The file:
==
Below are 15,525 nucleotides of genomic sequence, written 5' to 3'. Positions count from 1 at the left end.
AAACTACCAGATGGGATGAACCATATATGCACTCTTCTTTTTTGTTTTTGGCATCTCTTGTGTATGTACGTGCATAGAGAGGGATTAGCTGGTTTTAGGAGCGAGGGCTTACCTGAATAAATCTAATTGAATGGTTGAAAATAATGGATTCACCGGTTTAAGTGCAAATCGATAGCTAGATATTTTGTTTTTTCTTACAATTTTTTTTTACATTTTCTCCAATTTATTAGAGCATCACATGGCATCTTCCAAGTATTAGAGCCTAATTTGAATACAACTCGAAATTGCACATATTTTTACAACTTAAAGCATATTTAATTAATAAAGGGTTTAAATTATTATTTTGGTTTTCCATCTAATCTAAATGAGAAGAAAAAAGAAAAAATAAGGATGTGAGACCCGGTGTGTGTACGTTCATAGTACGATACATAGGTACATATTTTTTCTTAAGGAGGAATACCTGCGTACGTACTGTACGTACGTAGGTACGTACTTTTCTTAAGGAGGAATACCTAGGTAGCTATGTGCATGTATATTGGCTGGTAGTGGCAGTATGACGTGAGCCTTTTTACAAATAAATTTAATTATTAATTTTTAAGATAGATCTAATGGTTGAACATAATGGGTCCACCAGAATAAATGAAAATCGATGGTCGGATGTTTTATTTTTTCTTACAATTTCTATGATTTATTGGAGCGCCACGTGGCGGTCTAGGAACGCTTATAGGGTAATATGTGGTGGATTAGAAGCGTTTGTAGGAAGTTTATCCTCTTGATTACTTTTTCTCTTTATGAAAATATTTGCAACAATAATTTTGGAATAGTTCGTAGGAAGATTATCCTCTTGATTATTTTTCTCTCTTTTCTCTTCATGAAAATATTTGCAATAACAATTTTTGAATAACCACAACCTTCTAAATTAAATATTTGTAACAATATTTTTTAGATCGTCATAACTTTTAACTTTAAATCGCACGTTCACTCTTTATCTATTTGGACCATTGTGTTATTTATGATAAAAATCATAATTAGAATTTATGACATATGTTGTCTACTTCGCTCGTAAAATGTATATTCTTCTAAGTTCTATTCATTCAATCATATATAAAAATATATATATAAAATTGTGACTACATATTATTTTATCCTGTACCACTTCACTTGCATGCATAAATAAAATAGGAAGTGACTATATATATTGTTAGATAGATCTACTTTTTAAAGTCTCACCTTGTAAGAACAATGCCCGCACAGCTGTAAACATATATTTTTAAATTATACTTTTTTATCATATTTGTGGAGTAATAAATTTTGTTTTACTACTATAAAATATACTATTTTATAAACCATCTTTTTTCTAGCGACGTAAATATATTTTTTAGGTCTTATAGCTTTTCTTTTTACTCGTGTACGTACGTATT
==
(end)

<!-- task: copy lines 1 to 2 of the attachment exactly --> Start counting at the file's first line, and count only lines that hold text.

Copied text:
Below are 15,525 nucleotides of genomic sequence, written 5' to 3'. Positions count from 1 at the left end.
AAACTACCAGATGGGATGAACCATATATGCACTCTTCTTTTTTGTTTTTGGCATCTCTTGTGTATGTACGTGCATAGAGAGGGATTAGCTGGTTTTAGGAGCGAGGGCTTACCTGAATAAATCTAATTGAATGGTTGAAAATAATGGATTCACCGGTTTAAGTGCAAATCGATAGCTAGATATTTTGTTTTTTCTTACAATTTTTTTTTACATTTTCTCCAATTTATTAGAGCATCACATGGCATCTTCCAAGTATTAGAGCCTAATTTGAATACAACTCGAAATTGCACATATTTTTACAACTTAAAGCATATTTAATTAATAAAGGGTTTAAATTATTATTTTGGTTTTCCATCTAATCTAAATGAGAAGAAAAAAGAAAAAATAAGGATGTGAGACCCGGTGTGTGTACGTTCATAGTACGATACATAGGTACATATTTTTTCTTAAGGAGGAATACCTGCGTACGTACTGTACGTACGTAGGTACGTACTTTTCTTAAGGAGGAATACCTAGGTAGCTATGTGCATGTATATTGGCTGGTAGTGGCAGTATGACGTGAGCCTTTTTACAAATAAATTTAATTATTAATTTTTAAGATAGATCTAATGGTTGAACATAATGGGTCCACCAGAATAAATGAAAATCGATGGTCGGATGTTTTATTTTTTCTTACAATTTCTATGATTTATTGGAGCGCCACGTGGCGGTCTAGGAACGCTTATAGGGTAATATGTGGTGGATTAGAAGCGTTTGTAGGAAGTTTATCCTCTTGATTACTTTTTCTCTTTATGAAAATATTTGCAACAATAATTTTGGAATAGTTCGTAGGAAGATTATCCTCTTGATTATTTTTCTCTCTTTTCTCTTCATGAAAATATTTGCAATAACAATTTTTGAATAACCACAACCTTCTAAATTAAATATTTGTAACAATATTTTTTAGATCGTCATAACTTTTAACTTTAAATCGCACGTTCACTCTTTATCTATTTGGACCATTGTGTTATTTATGATAAAAATCATAATTAGAATTTATGACATATGTTGTCTACTTCGCTCGTAAAATGTATATTCTTCTAAGTTCTATTCATTCAATCATATATAAAAATATATATATAAAATTGTGACTACATATTATTTTATCCTGTACCACTTCACTTGCATGCATAAATAAAATAGGAAGTGACTATATATATTGTTAGATAGATCTACTTTTTAAAGTCTCACCTTGTAAGAACAATGCCCGCACAGCTGTAAACATATATTTTTAAATTATACTTTTTTATCATATTTGTGGAGTAATAAATTTTGTTTTACTACTATAAAATATACTATTTTATAAACCATCTTTTTTCTAGCGACGTAAATATATTTTTTAGGTCTTATAGCTTTTCTTTTTACTCGTGTACGTACGTATT